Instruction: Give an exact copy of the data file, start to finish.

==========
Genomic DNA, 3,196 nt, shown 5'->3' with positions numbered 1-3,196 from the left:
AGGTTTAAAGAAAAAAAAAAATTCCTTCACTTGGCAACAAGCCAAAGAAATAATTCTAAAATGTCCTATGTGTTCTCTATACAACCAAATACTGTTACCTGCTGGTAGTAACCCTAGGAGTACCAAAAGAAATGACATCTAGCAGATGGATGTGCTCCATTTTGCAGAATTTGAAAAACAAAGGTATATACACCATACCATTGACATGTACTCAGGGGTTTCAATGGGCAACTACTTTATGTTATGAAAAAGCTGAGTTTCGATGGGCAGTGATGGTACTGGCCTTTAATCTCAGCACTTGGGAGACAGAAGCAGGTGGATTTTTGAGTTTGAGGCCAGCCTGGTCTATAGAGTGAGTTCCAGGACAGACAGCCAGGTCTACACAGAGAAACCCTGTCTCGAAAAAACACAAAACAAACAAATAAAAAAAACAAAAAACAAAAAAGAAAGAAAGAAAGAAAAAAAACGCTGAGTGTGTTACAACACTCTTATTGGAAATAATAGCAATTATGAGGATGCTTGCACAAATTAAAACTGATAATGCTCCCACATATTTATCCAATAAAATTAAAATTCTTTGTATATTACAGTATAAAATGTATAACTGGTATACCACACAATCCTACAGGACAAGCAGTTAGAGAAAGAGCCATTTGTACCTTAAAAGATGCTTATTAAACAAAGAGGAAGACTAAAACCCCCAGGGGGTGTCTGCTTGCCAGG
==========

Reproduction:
Genomic DNA, 3,196 nt, shown 5'->3' with positions numbered 1-3,196 from the left:
AGGTTTAAAGAAAAAAAAAAATTCCTTCACTTGGCAACAAGCCAAAGAAATAATTCTAAAATGTCCTATGTGTTCTCTATACAACCAAATACTGTTACCTGCTGGTAGTAACCCTAGGAGTACCAAAAGAAATGACATCTAGCAGATGGATGTGCTCCATTTTGCAGAATTTGAAAAACAAAGGTATATACACCATACCATTGACATGTACTCAGGGGTTTCAATGGGCAACTACTTTATGTTATGAAAAAGCTGAGTTTCGATGGGCAGTGATGGTACTGGCCTTTAATCTCAGCACTTGGGAGACAGAAGCAGGTGGATTTTTGAGTTTGAGGCCAGCCTGGTCTATAGAGTGAGTTCCAGGACAGACAGCCAGGTCTACACAGAGAAACCCTGTCTCGAAAAAACACAAAACAAACAAATAAAAAAAACAAAAAACAAAAAAGAAAGAAAGAAAGAAAAAAAACGCTGAGTGTGTTACAACACTCTTATTGGAAATAATAGCAATTATGAGGATGCTTGCACAAATTAAAACTGATAATGCTCCCACATATTTATCCAATAAAATTAAAATTCTTTGTATATTACAGTATAAAATGTATAACTGGTATACCACACAATCCTACAGGACAAGCAGTTAGAGAAAGAGCCATTTGTACCTTAAAAGATGCTTATTAAACAAAGAGGAAGACTAAAACCCCCAGGGGGTGTCTGCTTGCCAGG